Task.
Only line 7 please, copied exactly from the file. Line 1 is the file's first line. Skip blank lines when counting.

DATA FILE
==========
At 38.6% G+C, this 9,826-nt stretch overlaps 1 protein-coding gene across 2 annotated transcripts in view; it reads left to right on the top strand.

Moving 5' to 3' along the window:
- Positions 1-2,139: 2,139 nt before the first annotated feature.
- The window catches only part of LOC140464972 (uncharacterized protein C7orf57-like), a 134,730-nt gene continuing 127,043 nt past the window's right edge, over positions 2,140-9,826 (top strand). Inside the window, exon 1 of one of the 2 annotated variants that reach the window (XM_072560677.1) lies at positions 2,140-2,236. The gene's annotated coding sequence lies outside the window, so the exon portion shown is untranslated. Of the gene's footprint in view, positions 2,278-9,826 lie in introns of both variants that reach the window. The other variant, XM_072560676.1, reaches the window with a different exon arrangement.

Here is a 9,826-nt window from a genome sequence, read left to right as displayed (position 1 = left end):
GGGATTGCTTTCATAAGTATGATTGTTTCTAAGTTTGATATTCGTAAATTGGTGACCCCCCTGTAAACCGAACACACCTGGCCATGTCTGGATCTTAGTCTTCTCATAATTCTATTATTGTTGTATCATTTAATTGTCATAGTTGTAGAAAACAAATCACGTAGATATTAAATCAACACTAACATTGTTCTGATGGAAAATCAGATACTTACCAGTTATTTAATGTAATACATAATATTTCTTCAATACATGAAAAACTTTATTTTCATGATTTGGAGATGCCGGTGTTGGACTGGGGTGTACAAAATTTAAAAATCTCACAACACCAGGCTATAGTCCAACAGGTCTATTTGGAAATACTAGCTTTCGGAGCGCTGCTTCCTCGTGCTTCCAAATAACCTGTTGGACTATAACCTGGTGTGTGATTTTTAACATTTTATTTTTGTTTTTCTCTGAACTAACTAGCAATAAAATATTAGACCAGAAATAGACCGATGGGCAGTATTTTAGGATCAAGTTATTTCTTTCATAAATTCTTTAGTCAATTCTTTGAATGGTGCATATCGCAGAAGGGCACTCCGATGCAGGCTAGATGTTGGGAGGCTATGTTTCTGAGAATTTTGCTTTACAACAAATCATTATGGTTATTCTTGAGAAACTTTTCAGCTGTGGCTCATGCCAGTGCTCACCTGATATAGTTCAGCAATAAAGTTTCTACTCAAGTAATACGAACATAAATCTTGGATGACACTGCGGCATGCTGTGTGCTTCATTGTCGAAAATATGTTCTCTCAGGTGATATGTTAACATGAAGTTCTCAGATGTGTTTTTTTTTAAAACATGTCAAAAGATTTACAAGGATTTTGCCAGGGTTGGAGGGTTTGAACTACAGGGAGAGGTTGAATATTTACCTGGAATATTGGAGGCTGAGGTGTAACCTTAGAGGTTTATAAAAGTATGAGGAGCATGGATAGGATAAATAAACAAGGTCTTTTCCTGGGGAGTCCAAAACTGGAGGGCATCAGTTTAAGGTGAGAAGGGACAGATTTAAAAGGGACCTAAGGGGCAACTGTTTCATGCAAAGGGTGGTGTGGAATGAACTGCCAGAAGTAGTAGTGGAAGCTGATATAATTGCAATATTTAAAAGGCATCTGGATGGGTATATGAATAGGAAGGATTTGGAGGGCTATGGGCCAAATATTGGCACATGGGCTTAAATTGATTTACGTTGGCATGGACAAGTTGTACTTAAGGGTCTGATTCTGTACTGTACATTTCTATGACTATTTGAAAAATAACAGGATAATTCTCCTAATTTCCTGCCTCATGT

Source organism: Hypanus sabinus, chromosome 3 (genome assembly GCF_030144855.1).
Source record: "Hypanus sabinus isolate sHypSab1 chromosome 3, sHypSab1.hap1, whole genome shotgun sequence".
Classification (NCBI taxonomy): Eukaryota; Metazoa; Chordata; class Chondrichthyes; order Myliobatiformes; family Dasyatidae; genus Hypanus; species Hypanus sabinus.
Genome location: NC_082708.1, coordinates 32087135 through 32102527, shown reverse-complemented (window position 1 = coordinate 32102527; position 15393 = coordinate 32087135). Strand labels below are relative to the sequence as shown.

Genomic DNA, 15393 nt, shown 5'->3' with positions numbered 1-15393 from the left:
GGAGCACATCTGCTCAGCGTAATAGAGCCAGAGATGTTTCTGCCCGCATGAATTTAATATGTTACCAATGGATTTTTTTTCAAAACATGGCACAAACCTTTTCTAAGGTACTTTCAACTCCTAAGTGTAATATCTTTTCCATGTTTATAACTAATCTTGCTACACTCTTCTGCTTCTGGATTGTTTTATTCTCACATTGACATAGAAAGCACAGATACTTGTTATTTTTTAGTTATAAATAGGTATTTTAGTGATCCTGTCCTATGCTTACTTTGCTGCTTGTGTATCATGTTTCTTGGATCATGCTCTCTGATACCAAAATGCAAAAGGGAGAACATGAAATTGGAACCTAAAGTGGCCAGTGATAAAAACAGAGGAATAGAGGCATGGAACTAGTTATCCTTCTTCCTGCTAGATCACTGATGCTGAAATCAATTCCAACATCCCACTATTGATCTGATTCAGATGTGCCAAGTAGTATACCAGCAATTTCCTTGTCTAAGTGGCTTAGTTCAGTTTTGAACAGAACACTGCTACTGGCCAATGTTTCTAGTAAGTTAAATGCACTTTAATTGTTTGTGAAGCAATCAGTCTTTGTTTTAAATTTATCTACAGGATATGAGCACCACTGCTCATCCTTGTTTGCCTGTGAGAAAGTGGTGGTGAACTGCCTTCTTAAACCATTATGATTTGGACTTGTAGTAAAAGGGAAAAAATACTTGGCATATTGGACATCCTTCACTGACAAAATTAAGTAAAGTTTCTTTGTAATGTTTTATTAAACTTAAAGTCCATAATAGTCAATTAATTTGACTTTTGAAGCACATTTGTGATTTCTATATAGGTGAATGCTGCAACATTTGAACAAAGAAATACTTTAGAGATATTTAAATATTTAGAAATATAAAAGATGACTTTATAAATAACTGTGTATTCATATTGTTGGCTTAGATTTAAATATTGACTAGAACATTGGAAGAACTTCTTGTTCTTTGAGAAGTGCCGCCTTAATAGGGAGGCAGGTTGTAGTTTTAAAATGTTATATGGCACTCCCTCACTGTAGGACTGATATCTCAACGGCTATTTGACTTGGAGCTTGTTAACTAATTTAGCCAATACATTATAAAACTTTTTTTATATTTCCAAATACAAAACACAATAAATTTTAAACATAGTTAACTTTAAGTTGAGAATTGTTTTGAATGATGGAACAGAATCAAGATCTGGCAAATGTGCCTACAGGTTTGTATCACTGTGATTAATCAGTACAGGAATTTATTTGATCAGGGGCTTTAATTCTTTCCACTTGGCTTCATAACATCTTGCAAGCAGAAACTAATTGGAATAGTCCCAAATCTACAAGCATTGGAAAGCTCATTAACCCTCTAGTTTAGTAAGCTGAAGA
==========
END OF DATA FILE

Source organism: Hypanus sabinus, chromosome 3 (genome assembly GCF_030144855.1).